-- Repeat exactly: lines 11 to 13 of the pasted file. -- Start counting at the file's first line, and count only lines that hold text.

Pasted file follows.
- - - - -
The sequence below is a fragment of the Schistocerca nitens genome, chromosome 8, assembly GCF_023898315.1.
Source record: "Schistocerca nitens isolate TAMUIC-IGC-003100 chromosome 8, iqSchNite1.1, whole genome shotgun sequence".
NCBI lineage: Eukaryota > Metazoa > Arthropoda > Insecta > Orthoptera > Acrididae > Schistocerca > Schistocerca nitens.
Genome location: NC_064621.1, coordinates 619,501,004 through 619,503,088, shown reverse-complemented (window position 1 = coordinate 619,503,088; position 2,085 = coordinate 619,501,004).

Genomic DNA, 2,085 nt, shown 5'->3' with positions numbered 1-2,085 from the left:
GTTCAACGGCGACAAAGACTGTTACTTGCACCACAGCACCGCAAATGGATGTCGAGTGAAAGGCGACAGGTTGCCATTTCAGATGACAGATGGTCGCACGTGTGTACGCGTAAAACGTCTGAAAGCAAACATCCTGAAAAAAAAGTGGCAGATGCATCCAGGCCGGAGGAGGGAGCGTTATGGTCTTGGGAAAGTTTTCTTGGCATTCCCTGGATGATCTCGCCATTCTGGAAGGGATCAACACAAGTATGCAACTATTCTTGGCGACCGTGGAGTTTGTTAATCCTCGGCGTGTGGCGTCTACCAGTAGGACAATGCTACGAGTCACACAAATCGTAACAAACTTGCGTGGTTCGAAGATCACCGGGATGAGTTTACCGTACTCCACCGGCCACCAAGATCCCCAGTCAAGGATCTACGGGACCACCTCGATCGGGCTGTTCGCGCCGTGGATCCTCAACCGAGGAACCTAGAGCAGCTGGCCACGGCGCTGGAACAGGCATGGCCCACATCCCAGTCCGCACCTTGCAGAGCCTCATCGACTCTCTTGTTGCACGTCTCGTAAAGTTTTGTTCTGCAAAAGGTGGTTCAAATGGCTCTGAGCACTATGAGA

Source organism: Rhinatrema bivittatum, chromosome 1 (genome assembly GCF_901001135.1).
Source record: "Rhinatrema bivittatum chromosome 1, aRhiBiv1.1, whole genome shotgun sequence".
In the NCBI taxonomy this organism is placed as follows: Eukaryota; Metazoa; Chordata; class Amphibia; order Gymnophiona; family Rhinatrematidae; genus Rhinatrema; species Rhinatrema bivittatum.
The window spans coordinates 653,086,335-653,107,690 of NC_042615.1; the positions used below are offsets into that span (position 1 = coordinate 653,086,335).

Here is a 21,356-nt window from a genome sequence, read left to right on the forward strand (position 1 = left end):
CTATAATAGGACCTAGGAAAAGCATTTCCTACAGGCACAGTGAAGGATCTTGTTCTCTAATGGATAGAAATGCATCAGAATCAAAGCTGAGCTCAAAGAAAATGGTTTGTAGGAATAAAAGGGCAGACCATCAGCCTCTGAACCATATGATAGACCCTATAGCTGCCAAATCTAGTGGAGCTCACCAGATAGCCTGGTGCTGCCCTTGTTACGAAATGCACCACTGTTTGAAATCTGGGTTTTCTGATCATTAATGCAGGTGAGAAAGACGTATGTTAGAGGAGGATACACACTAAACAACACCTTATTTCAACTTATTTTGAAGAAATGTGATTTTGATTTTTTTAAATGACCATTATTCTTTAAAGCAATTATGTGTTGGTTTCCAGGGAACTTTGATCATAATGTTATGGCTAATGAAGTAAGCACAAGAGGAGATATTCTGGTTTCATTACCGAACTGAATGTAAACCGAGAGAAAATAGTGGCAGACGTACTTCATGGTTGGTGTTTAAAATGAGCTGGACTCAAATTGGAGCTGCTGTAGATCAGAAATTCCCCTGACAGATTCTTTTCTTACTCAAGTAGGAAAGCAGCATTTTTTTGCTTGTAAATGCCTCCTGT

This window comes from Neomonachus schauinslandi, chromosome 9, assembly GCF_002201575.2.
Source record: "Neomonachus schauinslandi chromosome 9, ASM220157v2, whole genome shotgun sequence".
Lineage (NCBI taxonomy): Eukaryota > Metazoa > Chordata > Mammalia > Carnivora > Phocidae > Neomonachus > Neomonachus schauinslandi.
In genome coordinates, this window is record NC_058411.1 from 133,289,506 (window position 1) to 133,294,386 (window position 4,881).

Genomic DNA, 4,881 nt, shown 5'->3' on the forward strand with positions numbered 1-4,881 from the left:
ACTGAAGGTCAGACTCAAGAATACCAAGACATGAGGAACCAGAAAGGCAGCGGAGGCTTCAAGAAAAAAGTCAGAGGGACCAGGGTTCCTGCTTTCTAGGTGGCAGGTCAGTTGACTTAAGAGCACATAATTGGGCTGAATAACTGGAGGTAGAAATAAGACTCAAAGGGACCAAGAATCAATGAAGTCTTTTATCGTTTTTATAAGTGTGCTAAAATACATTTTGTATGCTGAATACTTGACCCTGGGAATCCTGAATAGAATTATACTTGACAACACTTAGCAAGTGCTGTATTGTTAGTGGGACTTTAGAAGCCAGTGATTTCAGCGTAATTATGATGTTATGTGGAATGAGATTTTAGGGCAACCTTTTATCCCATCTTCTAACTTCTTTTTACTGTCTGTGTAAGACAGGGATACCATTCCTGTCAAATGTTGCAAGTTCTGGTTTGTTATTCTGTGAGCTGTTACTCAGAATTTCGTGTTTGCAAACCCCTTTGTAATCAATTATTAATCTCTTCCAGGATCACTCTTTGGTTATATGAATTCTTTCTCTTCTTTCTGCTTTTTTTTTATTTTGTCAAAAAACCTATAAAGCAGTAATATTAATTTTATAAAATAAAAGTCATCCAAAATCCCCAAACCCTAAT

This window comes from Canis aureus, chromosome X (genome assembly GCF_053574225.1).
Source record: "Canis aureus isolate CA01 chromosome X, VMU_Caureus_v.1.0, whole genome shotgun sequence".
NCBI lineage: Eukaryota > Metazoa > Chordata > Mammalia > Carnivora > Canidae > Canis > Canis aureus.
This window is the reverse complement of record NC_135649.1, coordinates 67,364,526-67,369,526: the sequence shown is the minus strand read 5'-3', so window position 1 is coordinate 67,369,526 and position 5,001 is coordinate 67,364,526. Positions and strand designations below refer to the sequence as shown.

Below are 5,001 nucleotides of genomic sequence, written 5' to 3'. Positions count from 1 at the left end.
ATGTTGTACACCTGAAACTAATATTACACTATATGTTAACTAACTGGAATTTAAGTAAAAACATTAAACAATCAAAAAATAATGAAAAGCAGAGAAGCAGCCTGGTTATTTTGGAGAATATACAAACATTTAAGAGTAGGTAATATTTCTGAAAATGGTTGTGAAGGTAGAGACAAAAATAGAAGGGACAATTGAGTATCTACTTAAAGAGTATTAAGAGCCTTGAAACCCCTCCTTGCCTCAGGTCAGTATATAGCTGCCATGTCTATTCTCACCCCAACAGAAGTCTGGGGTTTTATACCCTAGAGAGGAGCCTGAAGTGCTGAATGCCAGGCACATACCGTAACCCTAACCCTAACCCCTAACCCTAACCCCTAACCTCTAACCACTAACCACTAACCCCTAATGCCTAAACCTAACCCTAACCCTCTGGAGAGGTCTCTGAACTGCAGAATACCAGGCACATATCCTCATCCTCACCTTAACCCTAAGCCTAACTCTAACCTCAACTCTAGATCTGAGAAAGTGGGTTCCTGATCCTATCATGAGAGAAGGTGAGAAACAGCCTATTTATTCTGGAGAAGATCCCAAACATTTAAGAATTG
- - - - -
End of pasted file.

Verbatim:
Here is a 21,356-nt window from a genome sequence, read left to right on the forward strand (position 1 = left end):
CTATAATAGGACCTAGGAAAAGCATTTCCTACAGGCACAGTGAAGGATCTTGTTCTCTAATGGATAGAAATGCATCAGAATCAAAGCTGAGCTCAAAGAAAATGGTTTGTAGGAATAAAAGGGCAGACCATCAGCCTCTGAACCATATGATAGACCCTATAGCTGCCAAATCTAGTGGAGCTCACCAGATAGCCTGGTGCTGCCCTTGTTACGAAATGCACCACTGTTTGAAATCTGGGTTTTCTGATCATTAATGCAGGTGAGAAAGACGTATGTTAGAGGAGGATACACACTAAACAACACCTTATTTCAACTTATTTTGAAGAAATGTGATTTTGATTTTTTTAAATGACCATTATTCTTTAAAGCAATTATGTGTTGGTTTCCAGGGAACTTTGATCATAATGTTATGGCTAATGAAGTAAGCACAAGAGGAGATATTCTGGTTTCATTACCGAACTGAATGTAAACCGAGAGAAAATAGTGGCAGACGTACTTCATGGTTGGTGTTTAAAATGAGCTGGACTCAAATTGGAGCTGCTGTAGATCAGAAATTCCCCTGACAGATTCTTTTCTTACTCAAGTAGGAAAGCAGCATTTTTTTGCTTGTAAATGCCTCCTGT

This window comes from Neomonachus schauinslandi, chromosome 9, assembly GCF_002201575.2.